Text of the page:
What Is It About Velma That Has Angered People So Much?


Sarah Stook is a writer based out of the UK who focuses on history and politics. She is a contributor to Elections Daily and The Mallard (UK).

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20 Responses

  1. Philip H says:

    I started thinking about this yesterday when NPR was doing a story on this “controversy.” I haven’t seen these episodes, but the segments of Kailing’s voice over they played sounded very fun to me. I suspect that – along with some racial, sexual and gender based biases in the audience regarding this character – there’s a good bit of fear of change. If Velma can change and we can’t stop it then there really is no way to keep the US static. and lots of people are fearful of change these days.Report

  2. Burt Likko says:

    Many electrons have been spilt regarding Velma’s sexuality as well in recent years. It’s probably not important whether Kaling’s Velma is iterated thusly, although as you describe the show, it sounds a lot like it’s Riverdale-ing Scooby-Doo (sans chien). I thought Riverdale was a very clever idea, but lost interest after watching a few episodes because the novelty of thirty-year-old-actors playing teenagers alongside cast alumni from Dawson’s Creek, and the “Dark Archie” character profiles, all that just wore off. I anticipate the same problem here: the novelty of a South Parkification of a beloved Saturday morning cartoon from my childhood will appeal to who it appeals to, and then it won’t anymore when the novelty fades, and that’ll be all she wrote and cool beans to Kaling and the rest of the people involved for trying.Report

  3. Saul Degraw says:

    Kaling has apparently done the neat hat trick of uniting the internet against this show. It is equally loathed by people across the political spectrum but for apparently different reasons. Disclaimer, I have not seen Velma nor do I tend to. I’ve read about the controversies and apparently Kaling has always been a divisive person in the realm of entertainment and has faced accusations of transphobia in the past.

    Personally, I’m rather over reboot mania and have been for a long time. I suspect this is a minority opinion and will continue to be one for a long time. Based on reading about the show, do we really need Scooby Doo meets Big Mouth? I don’t really care about officially making Velma a lesbian, making Shaggy black (yesterday I learned that Shaggy’s given name in Norville in the original, Shaggy is just a nick name), or making Daphne, east Asian. I don’t think Scooby Doo needs to be about actual violent crime or indulge in Rule 34 (I have read tweets that state that show is filed with hormones and teenagers just wanting to bone) or make Daphne a drug dealer. The remake of Fred just seems like a low blow.Report

  4. Greg In Ak says:

    I think the question we’re all asking is when do we get the dark gritty reboot of Magilla Gorilla??? Doesn’t El Kabong deserve his own CSI series where he is a profiler of sexy serial killers??? When does Steve from Blue’s Clues get his John Wick series???

    The only reason to make this a Velma series was to capitalize on old IP. That is why most old shows get rebooted or whatever. Kaling is talented so just make a new series.

    Make new stuff with new characters.Report

    • InMD in reply to Greg In Ak says:

      I’ve been pining for a cartoon exploring the no doubt dark and disturbing origin of how Porky Pig got his stutter.Report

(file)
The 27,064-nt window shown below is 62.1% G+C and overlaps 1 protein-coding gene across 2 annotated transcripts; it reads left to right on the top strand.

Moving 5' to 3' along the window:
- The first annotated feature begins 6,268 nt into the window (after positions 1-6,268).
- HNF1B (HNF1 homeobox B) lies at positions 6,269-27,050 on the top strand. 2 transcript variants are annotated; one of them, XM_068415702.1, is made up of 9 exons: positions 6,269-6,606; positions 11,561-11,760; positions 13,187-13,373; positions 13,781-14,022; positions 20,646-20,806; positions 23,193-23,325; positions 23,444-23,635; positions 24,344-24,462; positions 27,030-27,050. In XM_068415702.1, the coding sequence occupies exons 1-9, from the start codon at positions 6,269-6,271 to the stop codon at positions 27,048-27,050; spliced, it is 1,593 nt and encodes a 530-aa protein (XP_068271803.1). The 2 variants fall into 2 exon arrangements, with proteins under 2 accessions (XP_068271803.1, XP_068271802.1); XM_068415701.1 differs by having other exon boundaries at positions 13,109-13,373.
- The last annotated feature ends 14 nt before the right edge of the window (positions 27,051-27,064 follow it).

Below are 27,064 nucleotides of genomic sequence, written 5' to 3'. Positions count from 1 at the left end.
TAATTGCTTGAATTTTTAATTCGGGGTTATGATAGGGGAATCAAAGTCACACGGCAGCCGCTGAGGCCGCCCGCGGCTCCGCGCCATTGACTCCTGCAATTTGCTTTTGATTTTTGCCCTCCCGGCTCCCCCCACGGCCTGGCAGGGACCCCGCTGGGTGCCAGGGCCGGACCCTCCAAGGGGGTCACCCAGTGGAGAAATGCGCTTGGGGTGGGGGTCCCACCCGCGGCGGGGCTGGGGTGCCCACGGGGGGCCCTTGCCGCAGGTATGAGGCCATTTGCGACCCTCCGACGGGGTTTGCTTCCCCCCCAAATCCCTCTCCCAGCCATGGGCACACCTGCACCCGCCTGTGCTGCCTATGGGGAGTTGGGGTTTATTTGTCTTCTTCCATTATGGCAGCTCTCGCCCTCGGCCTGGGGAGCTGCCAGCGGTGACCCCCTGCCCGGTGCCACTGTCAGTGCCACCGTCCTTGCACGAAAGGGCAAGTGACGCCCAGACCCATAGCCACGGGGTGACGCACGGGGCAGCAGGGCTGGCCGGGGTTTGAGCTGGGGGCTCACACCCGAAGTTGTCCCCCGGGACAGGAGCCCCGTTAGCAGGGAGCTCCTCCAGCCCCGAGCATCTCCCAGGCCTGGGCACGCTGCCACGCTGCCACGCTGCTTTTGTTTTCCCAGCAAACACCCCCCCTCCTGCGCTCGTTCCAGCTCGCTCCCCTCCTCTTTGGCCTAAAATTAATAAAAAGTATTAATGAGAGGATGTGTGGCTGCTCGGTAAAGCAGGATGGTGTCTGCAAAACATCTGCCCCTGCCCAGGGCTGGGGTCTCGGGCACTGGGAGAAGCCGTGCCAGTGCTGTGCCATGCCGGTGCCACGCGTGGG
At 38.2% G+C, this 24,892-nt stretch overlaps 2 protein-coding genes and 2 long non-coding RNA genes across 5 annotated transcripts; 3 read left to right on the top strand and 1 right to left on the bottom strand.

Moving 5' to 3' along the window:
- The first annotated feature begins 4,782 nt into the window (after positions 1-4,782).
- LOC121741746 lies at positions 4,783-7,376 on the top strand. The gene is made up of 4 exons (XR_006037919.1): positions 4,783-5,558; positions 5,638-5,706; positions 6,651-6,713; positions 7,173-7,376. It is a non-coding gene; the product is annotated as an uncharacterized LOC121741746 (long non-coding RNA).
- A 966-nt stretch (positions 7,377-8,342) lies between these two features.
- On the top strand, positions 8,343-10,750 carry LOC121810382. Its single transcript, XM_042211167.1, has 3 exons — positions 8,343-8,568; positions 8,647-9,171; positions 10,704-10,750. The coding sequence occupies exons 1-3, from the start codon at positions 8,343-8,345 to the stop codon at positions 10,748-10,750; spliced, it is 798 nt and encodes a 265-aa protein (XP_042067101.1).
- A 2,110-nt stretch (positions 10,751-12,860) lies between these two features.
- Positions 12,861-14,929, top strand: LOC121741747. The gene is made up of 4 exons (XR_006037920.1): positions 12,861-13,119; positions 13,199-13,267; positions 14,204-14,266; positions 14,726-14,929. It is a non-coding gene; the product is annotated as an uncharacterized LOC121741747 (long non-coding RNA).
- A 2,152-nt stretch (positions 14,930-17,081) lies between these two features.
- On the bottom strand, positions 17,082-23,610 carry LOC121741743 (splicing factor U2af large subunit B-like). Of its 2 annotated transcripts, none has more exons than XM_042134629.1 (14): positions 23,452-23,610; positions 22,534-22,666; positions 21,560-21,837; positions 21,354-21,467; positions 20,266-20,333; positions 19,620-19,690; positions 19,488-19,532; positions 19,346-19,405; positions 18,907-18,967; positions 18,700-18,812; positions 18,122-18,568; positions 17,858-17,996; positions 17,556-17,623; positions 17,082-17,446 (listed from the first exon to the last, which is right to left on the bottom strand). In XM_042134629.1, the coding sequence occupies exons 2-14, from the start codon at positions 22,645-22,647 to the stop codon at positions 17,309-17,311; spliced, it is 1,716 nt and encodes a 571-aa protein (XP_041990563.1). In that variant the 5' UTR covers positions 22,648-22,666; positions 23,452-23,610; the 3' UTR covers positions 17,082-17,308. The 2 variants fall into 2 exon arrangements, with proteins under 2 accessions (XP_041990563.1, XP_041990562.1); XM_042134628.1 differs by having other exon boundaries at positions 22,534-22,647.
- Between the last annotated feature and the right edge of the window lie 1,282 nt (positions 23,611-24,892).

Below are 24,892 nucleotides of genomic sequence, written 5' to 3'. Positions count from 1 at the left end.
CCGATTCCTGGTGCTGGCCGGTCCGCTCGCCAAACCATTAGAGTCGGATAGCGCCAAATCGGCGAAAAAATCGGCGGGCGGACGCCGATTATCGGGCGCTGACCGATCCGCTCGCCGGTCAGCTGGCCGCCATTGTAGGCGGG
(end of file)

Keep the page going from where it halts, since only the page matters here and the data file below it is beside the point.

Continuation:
• Greg In Ak in reply to InMD says:

        It would make the Saw movies look like Sesame Street and take place in a Hormel plant. Great merch/tie in possibilities with Sonic for their bacon burgers though.Report

      • CJColucci in reply to InMD says:

        The original Porky Pig voice artist, Joe Dougherty, had a severe stutter. The studio was fine with that, but his stutter was so bad he missed cues and they fired him after two years, when he was replaced by the immortal Mel Blanc.
        Well, not so immortal. His gravestone says “That’s all, folks.”
        I hope I come up with something half as good.Report

  5. LeeEsq says:

    I think Velma would have done better if they made it live action. The darker, sexier reboots of Archie and Sabrina were popular because they were live action and you could cast hot live actors of both genders. By making Velma an animated series, despite anime’s popularity, they lost this. Plus I think Scooby Doo is way more ingrained in the public consciousness than Archie and Sabrina so making a gritty sexier version was more riskyReport

  6. Saul Degraw says:

    Apparently licensing and IP law prevented Kadling from getting the dog. How can you do a Scooby Doo show without the world’s most famous Great Dane.Report

  7. Jaybird says:

    My favorite of the takes out there was that there were lefties openly wondering if Kaling wasn’t sabotaging diversity and “woke” reboots by making an alt-right version of what alt-right people think “woke” reboots look like.Report

  8. Damon says:

    I’ve not seen this…nor heard of it….but…

    Everyone hates it for various politicized reasons blah blah. Maybe, it’s just sucks as a show because the writing, actors, etc., you know the people who made it, make it poorly? Maybe it’s not race, gender, blah blah.Report

    • fillyjonk in reply to Damon says:

      “Let people hate things” LOL. But yeah. I don’t really give a flip that it exists (I don’t have Netflix) but I do admit I get tired of endless reboots of old IP, especially when something remembered as “fun” gets rebooted to be “dark and gritty.” We LIVE in dark and gritty times,* so maybe we want light and fluffy entertainment some times?

      (*Perhaps above a certain income level, and perhaps if you’re a celebrity with yes-people, the times don’t seem so dark and gritty?)

      But I am asking show runners to try to make up some new characters and develop new storylinesReport